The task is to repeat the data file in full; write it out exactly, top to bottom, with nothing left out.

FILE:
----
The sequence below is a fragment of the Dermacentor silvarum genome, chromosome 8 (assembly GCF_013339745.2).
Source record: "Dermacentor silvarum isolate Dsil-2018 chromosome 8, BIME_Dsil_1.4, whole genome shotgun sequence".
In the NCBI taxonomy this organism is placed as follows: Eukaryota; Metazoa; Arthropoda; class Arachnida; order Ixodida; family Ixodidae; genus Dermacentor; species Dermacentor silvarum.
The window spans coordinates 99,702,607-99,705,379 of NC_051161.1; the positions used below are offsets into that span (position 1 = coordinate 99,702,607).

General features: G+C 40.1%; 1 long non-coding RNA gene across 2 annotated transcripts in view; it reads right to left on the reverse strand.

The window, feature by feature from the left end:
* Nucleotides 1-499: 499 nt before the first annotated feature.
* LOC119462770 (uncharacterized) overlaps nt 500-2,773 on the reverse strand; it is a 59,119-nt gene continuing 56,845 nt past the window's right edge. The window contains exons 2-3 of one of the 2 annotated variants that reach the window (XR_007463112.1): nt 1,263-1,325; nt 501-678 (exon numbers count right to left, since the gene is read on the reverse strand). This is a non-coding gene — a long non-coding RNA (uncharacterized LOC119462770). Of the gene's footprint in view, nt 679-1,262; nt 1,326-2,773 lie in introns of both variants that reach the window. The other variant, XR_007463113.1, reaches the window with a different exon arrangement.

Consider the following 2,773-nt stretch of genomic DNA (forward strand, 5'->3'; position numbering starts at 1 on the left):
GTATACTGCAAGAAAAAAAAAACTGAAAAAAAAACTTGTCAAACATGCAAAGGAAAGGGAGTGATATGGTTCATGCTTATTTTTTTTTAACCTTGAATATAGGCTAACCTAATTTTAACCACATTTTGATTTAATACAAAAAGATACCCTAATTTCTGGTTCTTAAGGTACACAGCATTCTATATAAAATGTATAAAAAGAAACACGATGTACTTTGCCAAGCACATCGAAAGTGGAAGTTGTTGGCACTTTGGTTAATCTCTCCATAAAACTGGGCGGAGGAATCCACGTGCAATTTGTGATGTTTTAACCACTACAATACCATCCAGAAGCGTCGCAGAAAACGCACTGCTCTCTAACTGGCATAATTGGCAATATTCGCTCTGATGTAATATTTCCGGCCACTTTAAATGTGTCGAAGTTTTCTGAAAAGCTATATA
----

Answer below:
The sequence below is a fragment of the Dermacentor silvarum genome, chromosome 8 (assembly GCF_013339745.2).
Source record: "Dermacentor silvarum isolate Dsil-2018 chromosome 8, BIME_Dsil_1.4, whole genome shotgun sequence".
In the NCBI taxonomy this organism is placed as follows: Eukaryota; Metazoa; Arthropoda; class Arachnida; order Ixodida; family Ixodidae; genus Dermacentor; species Dermacentor silvarum.
The window spans coordinates 99,702,607-99,705,379 of NC_051161.1; the positions used below are offsets into that span (position 1 = coordinate 99,702,607).

General features: G+C 40.1%; 1 long non-coding RNA gene across 2 annotated transcripts in view; it reads right to left on the reverse strand.

The window, feature by feature from the left end:
* Nucleotides 1-499: 499 nt before the first annotated feature.
* LOC119462770 (uncharacterized) overlaps nt 500-2,773 on the reverse strand; it is a 59,119-nt gene continuing 56,845 nt past the window's right edge. The window contains exons 2-3 of one of the 2 annotated variants that reach the window (XR_007463112.1): nt 1,263-1,325; nt 501-678 (exon numbers count right to left, since the gene is read on the reverse strand). This is a non-coding gene — a long non-coding RNA (uncharacterized LOC119462770). Of the gene's footprint in view, nt 679-1,262; nt 1,326-2,773 lie in introns of both variants that reach the window. The other variant, XR_007463113.1, reaches the window with a different exon arrangement.

Consider the following 2,773-nt stretch of genomic DNA (forward strand, 5'->3'; position numbering starts at 1 on the left):
GTATACTGCAAGAAAAAAAAAACTGAAAAAAAAACTTGTCAAACATGCAAAGGAAAGGGAGTGATATGGTTCATGCTTATTTTTTTTTAACCTTGAATATAGGCTAACCTAATTTTAACCACATTTTGATTTAATACAAAAAGATACCCTAATTTCTGGTTCTTAAGGTACACAGCATTCTATATAAAATGTATAAAAAGAAACACGATGTACTTTGCCAAGCACATCGAAAGTGGAAGTTGTTGGCACTTTGGTTAATCTCTCCATAAAACTGGGCGGAGGAATCCACGTGCAATTTGTGATGTTTTAACCACTACAATACCATCCAGAAGCGTCGCAGAAAACGCACTGCTCTCTAACTGGCATAATTGGCAATATTCGCTCTGATGTAATATTTCCGGCCACTTTAAATGTGTCGAAGTTTTCTGAAAAGCTATATA